Selling that Structured Claim Settlement (SCS)
If you have a structured claim settlement (SCS), given this economy and the heavy advertising by companies looking to buy up those structured settlements, you may be tempted to sell. Before you do, you will most likely wish to speak with a financial advisor that you trust. If you ultimately feel that cashing in your SCS is the best option, the following article outlines that process.
1. Shop around.
Choose the right company to work with based on their reputation and sales terms, or their purchase offer. Ask a trusted financial advisor for a recommendation if you have not already decided who to work with. (Since any change in finances can potentially have tax implications, it is always a good idea to seek such a consultation.) 2. Formally accept the purchase offer.
Once you have chosen a company to work with, that company will make you an official offer, telling you how much money you will receive and how much of your structured settlement payments they will take. In other words: how much getting instant access to your money will ultimately cost you. You will have a certain amount of time to consider the offer, after which the terms are subject to change. As with any other financial contract, your signature will be required. 3. Await a legal review by the applicable court.
States differ in their requirements, but most will need you to submit to a financial review. The court will appoint a representative to review your financial situation and determine whether or not selling your SCS for a lump sum of cash seems to be in your best interest, or whether it would be better to leave the terms of the structured claim settlement as they are. Essentially, this is a pre-approval, and once it is granted, most states require a waiting period in which you may change your mind about the sale before it is done. 4. Submit to a documentation review.
After your financial information has been reviewed and the court-required waiting period is through, your documentation is processed by the company interested in purchasing your structured claim settlement (SCS). This is just fancy wording for having your paperwork pushed through. 5. A legal request is made to the court.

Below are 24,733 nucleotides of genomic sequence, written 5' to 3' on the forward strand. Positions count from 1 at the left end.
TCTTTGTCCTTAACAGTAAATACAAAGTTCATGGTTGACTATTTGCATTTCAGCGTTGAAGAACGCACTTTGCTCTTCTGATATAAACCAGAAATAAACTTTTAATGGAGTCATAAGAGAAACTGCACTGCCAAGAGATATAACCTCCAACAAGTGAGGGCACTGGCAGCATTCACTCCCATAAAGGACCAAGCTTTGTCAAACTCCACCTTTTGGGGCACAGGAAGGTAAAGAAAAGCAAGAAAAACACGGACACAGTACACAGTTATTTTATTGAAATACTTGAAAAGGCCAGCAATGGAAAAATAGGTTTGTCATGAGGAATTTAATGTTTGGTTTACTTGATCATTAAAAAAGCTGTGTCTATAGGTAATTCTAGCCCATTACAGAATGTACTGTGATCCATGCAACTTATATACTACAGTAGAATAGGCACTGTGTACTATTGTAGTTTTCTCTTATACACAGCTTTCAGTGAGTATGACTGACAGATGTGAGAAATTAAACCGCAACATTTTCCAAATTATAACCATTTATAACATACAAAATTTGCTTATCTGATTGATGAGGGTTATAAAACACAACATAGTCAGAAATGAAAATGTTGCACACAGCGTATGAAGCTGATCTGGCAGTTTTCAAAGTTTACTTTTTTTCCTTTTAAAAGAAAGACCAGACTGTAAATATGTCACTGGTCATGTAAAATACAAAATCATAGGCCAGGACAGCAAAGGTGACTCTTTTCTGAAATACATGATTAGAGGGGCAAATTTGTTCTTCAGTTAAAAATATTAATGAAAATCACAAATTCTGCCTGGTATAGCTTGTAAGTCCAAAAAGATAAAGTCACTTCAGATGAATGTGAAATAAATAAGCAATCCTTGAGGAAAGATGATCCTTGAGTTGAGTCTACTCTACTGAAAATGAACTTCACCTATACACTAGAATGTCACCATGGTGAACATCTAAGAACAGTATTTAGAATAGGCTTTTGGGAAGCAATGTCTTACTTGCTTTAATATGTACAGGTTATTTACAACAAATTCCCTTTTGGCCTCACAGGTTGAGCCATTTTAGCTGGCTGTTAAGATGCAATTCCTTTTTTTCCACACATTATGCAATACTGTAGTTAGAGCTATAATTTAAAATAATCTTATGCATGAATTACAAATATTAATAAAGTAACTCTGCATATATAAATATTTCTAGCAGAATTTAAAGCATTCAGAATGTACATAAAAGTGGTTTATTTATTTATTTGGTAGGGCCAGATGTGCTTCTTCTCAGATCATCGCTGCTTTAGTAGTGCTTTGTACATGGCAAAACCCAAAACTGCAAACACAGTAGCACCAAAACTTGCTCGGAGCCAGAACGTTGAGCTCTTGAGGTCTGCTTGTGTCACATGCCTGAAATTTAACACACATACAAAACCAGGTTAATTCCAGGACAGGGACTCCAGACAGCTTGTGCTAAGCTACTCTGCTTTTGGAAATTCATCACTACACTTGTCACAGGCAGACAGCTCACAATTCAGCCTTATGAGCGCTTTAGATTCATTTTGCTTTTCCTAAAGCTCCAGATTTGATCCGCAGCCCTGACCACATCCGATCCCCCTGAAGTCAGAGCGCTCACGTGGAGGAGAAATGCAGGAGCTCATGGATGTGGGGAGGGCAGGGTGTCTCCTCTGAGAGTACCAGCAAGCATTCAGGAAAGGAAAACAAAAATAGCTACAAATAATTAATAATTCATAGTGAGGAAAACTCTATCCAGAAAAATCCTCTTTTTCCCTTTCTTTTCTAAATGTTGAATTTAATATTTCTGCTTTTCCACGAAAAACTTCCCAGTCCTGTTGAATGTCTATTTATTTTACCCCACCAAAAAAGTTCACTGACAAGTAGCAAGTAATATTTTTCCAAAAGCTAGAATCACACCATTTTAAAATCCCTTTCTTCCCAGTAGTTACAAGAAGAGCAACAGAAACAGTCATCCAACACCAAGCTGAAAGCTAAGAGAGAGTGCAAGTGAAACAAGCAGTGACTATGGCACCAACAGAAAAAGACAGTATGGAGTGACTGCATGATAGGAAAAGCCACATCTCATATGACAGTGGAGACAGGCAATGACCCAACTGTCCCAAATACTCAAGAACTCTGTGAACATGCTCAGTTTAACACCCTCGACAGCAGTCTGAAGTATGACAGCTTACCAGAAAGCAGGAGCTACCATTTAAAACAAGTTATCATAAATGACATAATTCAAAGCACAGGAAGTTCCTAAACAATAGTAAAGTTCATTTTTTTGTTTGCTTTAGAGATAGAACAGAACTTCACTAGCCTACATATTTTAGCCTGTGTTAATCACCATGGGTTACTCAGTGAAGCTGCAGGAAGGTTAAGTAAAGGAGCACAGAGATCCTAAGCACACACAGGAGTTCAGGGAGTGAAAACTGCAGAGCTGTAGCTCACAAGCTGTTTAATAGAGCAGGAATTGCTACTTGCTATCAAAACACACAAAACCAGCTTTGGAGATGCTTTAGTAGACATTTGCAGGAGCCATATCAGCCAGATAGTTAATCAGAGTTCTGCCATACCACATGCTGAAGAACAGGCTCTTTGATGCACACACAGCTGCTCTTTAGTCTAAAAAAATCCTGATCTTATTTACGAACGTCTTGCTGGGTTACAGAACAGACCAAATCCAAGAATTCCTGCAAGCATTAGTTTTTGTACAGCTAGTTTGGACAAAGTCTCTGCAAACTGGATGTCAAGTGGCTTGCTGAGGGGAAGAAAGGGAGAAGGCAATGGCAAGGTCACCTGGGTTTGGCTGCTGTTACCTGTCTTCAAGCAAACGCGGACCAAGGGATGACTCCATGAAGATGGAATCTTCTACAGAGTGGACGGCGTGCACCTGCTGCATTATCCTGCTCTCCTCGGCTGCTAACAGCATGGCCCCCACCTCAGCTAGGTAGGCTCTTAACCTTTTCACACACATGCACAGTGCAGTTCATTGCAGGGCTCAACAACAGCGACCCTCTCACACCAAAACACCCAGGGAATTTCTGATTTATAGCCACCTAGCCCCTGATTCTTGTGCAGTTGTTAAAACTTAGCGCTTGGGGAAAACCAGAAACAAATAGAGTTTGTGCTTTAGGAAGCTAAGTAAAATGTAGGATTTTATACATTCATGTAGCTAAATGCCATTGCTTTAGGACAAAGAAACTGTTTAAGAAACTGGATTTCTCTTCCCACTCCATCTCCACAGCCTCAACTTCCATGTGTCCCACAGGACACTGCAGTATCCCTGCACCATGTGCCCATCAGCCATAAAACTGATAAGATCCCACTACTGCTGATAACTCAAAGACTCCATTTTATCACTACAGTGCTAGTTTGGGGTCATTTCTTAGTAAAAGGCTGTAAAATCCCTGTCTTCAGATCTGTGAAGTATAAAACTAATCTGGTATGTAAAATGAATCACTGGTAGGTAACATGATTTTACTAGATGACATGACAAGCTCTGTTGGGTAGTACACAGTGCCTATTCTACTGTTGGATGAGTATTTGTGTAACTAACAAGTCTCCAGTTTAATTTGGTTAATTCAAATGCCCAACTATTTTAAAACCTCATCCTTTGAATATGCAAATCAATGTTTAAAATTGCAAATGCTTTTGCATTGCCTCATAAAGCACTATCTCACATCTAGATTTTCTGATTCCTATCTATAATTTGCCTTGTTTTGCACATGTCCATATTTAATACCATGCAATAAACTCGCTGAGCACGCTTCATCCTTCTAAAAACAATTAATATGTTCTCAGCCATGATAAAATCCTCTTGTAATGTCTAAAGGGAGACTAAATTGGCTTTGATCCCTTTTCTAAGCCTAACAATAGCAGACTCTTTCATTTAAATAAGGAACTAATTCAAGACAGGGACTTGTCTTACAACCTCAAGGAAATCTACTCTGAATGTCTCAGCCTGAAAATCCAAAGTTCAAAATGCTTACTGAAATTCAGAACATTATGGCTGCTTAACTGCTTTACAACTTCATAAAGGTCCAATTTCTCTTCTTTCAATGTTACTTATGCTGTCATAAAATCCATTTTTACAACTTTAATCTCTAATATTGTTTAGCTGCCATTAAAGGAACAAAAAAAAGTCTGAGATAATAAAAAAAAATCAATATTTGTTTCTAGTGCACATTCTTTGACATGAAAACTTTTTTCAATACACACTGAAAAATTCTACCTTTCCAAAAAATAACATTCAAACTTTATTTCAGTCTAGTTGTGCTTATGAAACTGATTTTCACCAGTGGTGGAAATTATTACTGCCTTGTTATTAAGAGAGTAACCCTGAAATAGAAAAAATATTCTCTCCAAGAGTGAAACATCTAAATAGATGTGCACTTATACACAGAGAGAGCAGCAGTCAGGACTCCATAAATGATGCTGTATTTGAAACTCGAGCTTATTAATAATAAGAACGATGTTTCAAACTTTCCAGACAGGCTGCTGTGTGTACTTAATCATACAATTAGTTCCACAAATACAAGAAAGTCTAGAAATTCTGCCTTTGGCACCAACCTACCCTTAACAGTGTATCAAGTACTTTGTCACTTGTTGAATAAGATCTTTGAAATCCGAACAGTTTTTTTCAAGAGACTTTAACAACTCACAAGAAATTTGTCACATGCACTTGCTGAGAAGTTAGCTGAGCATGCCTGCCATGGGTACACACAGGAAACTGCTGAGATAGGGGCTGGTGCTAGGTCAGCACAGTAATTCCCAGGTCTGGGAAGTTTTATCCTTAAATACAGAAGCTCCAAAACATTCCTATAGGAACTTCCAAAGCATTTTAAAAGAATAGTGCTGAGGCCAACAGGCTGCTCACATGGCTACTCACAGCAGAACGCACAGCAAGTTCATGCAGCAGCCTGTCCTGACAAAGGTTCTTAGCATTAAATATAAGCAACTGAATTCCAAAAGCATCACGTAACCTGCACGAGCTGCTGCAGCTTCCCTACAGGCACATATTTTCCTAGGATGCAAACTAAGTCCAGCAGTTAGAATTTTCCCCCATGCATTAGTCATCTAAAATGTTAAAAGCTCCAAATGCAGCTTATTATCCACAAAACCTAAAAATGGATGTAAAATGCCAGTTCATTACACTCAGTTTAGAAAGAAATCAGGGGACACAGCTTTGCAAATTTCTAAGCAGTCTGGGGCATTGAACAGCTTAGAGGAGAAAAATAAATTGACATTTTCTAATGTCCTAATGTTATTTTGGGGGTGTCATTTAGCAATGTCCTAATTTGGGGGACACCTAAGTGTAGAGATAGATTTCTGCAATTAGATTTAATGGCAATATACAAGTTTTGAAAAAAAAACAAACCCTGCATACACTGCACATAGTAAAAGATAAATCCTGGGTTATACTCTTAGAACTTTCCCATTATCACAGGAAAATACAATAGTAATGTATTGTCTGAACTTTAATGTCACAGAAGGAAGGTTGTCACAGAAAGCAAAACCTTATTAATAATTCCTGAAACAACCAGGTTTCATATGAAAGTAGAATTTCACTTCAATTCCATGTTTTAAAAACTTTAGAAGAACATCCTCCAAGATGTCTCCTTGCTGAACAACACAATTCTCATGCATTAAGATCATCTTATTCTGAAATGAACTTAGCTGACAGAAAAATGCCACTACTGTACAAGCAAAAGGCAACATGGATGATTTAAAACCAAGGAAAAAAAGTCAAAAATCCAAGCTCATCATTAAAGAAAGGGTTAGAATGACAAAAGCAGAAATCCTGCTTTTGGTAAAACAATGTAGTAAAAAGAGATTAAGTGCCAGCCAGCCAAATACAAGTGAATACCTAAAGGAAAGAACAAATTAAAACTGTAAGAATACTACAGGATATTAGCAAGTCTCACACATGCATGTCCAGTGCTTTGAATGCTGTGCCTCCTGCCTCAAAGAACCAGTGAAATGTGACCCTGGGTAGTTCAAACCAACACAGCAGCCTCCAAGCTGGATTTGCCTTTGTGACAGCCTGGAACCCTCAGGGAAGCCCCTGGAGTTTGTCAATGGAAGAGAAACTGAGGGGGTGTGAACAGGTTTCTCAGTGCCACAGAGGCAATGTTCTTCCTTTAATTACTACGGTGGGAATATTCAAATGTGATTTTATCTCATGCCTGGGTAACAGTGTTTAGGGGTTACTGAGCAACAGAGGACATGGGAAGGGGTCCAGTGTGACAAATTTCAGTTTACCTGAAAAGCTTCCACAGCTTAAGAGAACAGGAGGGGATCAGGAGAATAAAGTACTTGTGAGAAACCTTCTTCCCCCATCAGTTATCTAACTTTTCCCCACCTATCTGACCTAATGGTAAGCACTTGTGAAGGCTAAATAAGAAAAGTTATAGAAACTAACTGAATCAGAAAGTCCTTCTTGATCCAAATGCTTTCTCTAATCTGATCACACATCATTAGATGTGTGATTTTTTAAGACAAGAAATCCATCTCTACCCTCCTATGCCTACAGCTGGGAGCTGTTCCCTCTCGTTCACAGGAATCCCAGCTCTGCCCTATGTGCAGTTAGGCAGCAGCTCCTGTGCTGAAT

An attorney will review the settlement purchase paperwork to
be sure that all legal issues have been addressed and resolved. The lawyer than sends the reviewed paperwork to the court on your behalf, making a formal request that the transaction be approved. 6. A court date is scheduled.
Once the court receives your request via your attorney, you will be assigned a court date. The turnaround time is usually quick since this is considered a simple matter. Your case may be heard in just a few short weeks. You will be mailed a notice of the Court date. 7. The court appearance.
You will be required to come to court on the assigned date and appear before a judge. The judge will review your paperwork, consider your situation, and speak with you regarding your decision. The formalities vary from state to state, but again, this is considered a simple matter and the actual court date should not be a cause of stress or concern. 8. The court renders a decision.
After hearing your testimony and reviewing your paperwork, the Judge will decide whether to approve or deny your request for a cash out. If the Judge approves the deal you have made with the settlement company, he or she will sign the agreement. Often this happens during or at the end of your hearing (court date), but sometimes the Judge may take some time to consider and make a decision after the hearing. How long this takes depends on the Judge, but since this is considered a simple matter, it should not take long. 9. Inform the insurance annuity company.
This would be the insurance company that the original structured claim settlement (SCS) was made with. When the sale is approved, that company which holds your SCS will be notified that your future payments have been sold, and who they have been sold to. 10. Receive your money.
When the paperwork is finalized and the insurance company notified, you should receive the agreed-upon lump sum of cash shortly. You may choose to receive those funds by check, or simply have the money deposited directly into your bank account. This article is approved for informational purposes only and is not intended to take the place of competent local legal counsel. It is always wise to consult a financial expert when making this type of decision.